"The problem is, unfortunately, classic Microsoft," said O'Donnell. "They've got a good concept, but the first couple of iterations are not cuttin' it...Bottom line, it's a mixed bag. I don't think it's totally out to lunch. I think they're going to have a hard time with the first iterations at the price points they're talking about. Then the question becomes, by not having a great product out of the gate, did they blow their opportunity?"
One could very easily answer, "Yes," explained O'Donnell, and make a case in the affirmative that would be very difficult to refute. "The reality is, no one is banging down the door saying, 'I need this product today.' To which I then [would have asked], 'Then why not have waited until you had it totally nailed at the price points you needed to hit, and then introduce it?'"
"There's certainly a lot that needs to happen before Origami reaches its full potential, whatever that may be," added Ross Rubin. Even at the low end of the current UMPC price scale - $800 - a purchase will seem out of reach for many consumers, he argued. "Once we get down to $500, once the battery life gets a little better, once we see a few applications that really enable this platform to shine, instead of just repurposing today's notebook applications and, indeed, applications that are non-optimized for a device that lacks a keyboard, then maybe more of the device's potential will be realized."
Maybe then, a year or so later down the road at least, we'll be able to answer the less-and-less-burning question, "What am I?" And the answer to that question may be more appealing than just, "I am a product category." "If you're going to launch a category, you need a hit product," stated Bob O'Donnell. "You can't just say, 'Here's a cool category...[now go] find the hit product.'"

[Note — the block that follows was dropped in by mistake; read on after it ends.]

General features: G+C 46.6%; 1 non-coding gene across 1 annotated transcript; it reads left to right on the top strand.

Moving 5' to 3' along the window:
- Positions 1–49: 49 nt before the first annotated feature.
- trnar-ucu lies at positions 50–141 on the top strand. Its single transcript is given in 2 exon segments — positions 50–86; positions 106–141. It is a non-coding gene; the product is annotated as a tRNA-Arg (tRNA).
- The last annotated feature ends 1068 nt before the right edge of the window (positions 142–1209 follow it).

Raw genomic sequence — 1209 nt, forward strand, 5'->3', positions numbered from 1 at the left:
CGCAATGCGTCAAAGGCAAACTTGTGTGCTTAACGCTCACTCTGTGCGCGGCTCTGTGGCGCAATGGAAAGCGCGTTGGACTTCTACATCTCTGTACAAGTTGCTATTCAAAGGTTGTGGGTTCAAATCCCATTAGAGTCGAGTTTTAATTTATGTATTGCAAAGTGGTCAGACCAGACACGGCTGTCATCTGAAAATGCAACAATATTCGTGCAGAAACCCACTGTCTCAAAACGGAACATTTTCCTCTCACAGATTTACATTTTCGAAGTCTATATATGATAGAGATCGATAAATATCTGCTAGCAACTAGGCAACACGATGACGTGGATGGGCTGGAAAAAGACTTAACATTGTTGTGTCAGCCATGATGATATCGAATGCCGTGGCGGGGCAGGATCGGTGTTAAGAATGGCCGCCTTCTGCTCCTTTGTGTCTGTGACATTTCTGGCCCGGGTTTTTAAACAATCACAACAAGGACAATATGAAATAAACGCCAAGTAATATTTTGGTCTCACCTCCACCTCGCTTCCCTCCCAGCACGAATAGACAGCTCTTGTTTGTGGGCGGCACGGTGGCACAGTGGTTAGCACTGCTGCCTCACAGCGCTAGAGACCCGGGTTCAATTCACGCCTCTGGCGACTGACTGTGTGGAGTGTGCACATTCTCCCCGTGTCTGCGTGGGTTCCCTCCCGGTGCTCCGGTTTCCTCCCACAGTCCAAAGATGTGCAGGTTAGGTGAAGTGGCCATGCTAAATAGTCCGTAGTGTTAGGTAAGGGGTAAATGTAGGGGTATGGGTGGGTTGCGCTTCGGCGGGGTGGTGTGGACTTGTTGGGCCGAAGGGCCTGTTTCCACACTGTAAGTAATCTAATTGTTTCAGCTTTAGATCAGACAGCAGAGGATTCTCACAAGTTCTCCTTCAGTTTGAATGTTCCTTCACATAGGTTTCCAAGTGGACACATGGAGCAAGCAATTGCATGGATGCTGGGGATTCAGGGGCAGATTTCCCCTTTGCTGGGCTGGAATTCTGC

There are some who would argue that we should give this new product a fair chance in the market. The problem with that argument is, just how much of a product is this UMPC? How well thought-out is it, even as just a framework for a category for a platform for a market segment? Think about this simple question: Today's first-edition UMPCs, including the Samsung Q1, will run Windows XP Tablet Edition 2005; the full-blown Windows Vista that the UMPC framework promises will, of course, only be available this fall at the earliest. How will a customer upgrade? Vista will be supplied on CDs; where will they go? Does a consumer literally have to purchase one of the business premium editions, in order to create an administrator/client relationship and a remote PC uplink between her big PC and her little PC, just to be able to use the CD-ROM drive on the big PC? Will the connection be over a USB cable? How will that be secured? And will the customer need two Vista licenses; one for the big PC, the other for the UMPC? Or does he get any credit for having had to purchase Windows XP first?
The fact that nobody with whom we've spoken - not our analysts, not our experts, not the people on the scene - have been able to glean the answer to these questions, is an indicator of a deeper dilemma: The UMPC is not a complete system - in many respects, not a "real PC." And so, a few weeks after that tantalizing question, "What am I?" was first asked, the only answers we can truly give at this point have to do with what the UMPC is not.